Our website uses cookies. We use cookies to remember settings and to help provide you with the best experience we can. We also use cookies to continuously improve our website by compiling visitor statistics. Read more about cookies


Drost group

The Drost group studies the molecular mechanisms underlying the development of childhood kidney and rhabdoid tumors and aims to identify novel therapies. We develop and utilize state-of-the-art pre-clinical cancer models, including 3D organoids, to study fundamental processes driving tumor growth, such as intratumor heterogeneity and therapy resistance.

PI: Dr. Jarno Drost
Phone +31 (0)88 9725503

Patient-derived organoids as models for pediatric renal and rhabdoid tumors

Kidney cancers represent approximately 6% of childhood cancers. The majority are Wilms tumors, representing about 90% of cases. Treatment of localized, non-anaplastic Wilms tumor is very successful. However, survival rates of certain Wilms tumor patient subgroups remain low and the harsh treatments result in severe side effects in survivors. The other pediatric kidney cancer subtypes (such as renal cell carcinoma and malignant rhabdoid tumors of the kidney) carry a dismal outcome profile as well. In addition to the kidney (MRTK), rhabdoid tumors can also appear in the brain (ATRT) and soft tissues (MRT). Rhabdoid tumors are rare, but very aggressive pediatric tumors and prognosis remains very poor. All this creates an urgent need for the development of new (and less toxic) therapies.

"Better models, increased knowledge: more cure!" Dr. Jarno Drost - PI

The organoid technology allows the unlimited in vitro expansion of healthy and diseased tissue from individual patients, while retaining key features of native tissue. The Drost group succeeded in growing organoids from a spectrum of pediatric tumors, including Wilms tumors, renal cell carcinomas, and rhabdoid tumors. Our renal and rhabdoid tumor organoids closely recapitulate the patient’s tumor and serve as unique models for cancer research and therapy development. We exploit these tumor organoid models to study fundamental processes underlying pediatric tumorigenesis (such as intratumor heterogeneity, metastasis and therapy resistance). Moreover, we use fetal kidney organoids combined with genome editing technologies (such as CRISPR/Cas9) to generate renal tumor progression models. Lastly, patient-derived organoids hold great promise for personalized medicine, drug discovery and the development of assays predicting treatment outcome. Currently, we are using our pediatric tumor organoids as a drug screening platform to identify novel (less toxic) therapies to treat children with cancer.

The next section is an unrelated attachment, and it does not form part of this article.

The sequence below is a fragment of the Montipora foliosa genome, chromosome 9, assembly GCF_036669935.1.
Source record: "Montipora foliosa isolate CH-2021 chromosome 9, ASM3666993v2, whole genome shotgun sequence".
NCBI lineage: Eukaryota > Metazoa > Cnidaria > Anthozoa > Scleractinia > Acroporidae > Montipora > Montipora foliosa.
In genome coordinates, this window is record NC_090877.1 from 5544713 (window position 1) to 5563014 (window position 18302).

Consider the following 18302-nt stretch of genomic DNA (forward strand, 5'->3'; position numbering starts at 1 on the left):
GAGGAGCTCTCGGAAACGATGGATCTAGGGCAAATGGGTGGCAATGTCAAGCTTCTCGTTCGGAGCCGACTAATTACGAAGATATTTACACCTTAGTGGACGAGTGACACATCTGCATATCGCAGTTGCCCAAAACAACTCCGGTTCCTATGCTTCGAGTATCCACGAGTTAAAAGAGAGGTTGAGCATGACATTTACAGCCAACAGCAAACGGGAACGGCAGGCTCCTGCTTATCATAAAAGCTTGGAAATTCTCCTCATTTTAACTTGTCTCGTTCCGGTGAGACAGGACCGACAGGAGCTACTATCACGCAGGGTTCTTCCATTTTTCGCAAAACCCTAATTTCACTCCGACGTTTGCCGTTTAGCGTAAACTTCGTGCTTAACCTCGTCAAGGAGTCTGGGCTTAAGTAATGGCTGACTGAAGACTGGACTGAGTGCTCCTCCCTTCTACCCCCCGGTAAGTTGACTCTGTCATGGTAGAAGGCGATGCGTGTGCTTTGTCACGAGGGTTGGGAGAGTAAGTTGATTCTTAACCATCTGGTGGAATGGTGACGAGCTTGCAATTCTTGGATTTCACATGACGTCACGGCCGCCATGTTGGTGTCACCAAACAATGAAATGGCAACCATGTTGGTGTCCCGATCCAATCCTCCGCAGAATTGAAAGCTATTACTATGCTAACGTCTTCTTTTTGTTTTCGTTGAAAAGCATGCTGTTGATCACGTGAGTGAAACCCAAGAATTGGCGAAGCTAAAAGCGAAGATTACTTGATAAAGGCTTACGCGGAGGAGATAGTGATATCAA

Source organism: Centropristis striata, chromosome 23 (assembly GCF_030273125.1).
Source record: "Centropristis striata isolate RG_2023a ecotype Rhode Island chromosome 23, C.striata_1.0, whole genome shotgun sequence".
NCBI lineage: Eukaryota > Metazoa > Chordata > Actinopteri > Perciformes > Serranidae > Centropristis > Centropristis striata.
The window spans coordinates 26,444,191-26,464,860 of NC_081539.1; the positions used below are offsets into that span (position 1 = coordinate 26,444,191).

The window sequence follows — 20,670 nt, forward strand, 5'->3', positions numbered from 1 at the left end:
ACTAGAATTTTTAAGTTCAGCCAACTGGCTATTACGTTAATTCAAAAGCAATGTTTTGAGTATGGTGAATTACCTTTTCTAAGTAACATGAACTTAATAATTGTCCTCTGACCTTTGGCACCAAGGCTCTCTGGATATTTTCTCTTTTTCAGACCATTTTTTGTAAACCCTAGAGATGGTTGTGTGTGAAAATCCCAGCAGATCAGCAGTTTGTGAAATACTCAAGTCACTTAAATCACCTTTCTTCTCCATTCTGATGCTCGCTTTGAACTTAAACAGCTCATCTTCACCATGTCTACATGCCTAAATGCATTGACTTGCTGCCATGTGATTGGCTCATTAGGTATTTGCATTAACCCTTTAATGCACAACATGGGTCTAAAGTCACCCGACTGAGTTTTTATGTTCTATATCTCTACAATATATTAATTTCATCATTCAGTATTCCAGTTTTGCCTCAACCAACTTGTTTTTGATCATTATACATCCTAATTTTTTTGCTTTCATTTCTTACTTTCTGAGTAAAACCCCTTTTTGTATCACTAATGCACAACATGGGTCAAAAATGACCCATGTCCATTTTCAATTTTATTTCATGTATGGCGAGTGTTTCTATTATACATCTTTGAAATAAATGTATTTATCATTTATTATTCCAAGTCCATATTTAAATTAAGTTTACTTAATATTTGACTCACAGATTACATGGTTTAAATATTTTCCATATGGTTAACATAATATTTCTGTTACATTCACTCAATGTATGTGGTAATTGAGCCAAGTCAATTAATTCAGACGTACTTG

groep drost

H&E stainings on clear cell renal cell carcinoma tissue (left) and organoids derived thereof (right).

Dissecting the development of Wilms tumor heterogeneity

Wilms tumor is a typical example of a tumor that is the direct consequence of disturbance of normal development. They are characterized by a tri-phasic histology, comprising stromal, blastemal (progenitor) and epithelial components thought to result from incomplete differentiation during nephrogenesis. Using transgenic mouse models combined with imaging and single cell genomics & transcriptomics (in collaboration with the Holstege group), we aim to study tumor cell dynamics and to elucidate the signaling pathways deregulated in tumorigenesis.

Light microscope image of healthy human colon organoids (left). Color-coded confocal image of an H2B-mNeon-expressing cancer organoid to visualize chromosome segregations (right; Drost et al., Nature 2015).

Defining mutational signatures using genetically modified organoid cultures

Mutational processes contribute to cancer initiation and progression. Signatures of these processes in cancer genomes may explain cancer etiology and could hold diagnostic and prognostic value. We recently developed a strategy that can be used to explore the origin of cancer-associated mutational signatures by genetic modification of human organoid cultures using CRISPR/Cas9 and subsequent whole genome sequencing (Drost & van Boxtel et al., Science 2017). In collaboration with the van Boxtel and Kuiper groups, we are further applying this technology to determine mutational signatures in a wide range of childhood cancers. Moreover, we combine our strategy with drug screens to identify mutational signatures that predict resistance or hypersensitivity to genotoxic drugs.

The organoid technology provides an excellent pre-clinical model system for cancer research (Drost & Clevers, Nat. Rev. Cancer 2018). The Organoid Facility is embedded in the Drost group and supports organoid-based projects by offering quality tested conditioned media, growth factors and know-how. 


Members of the Drost group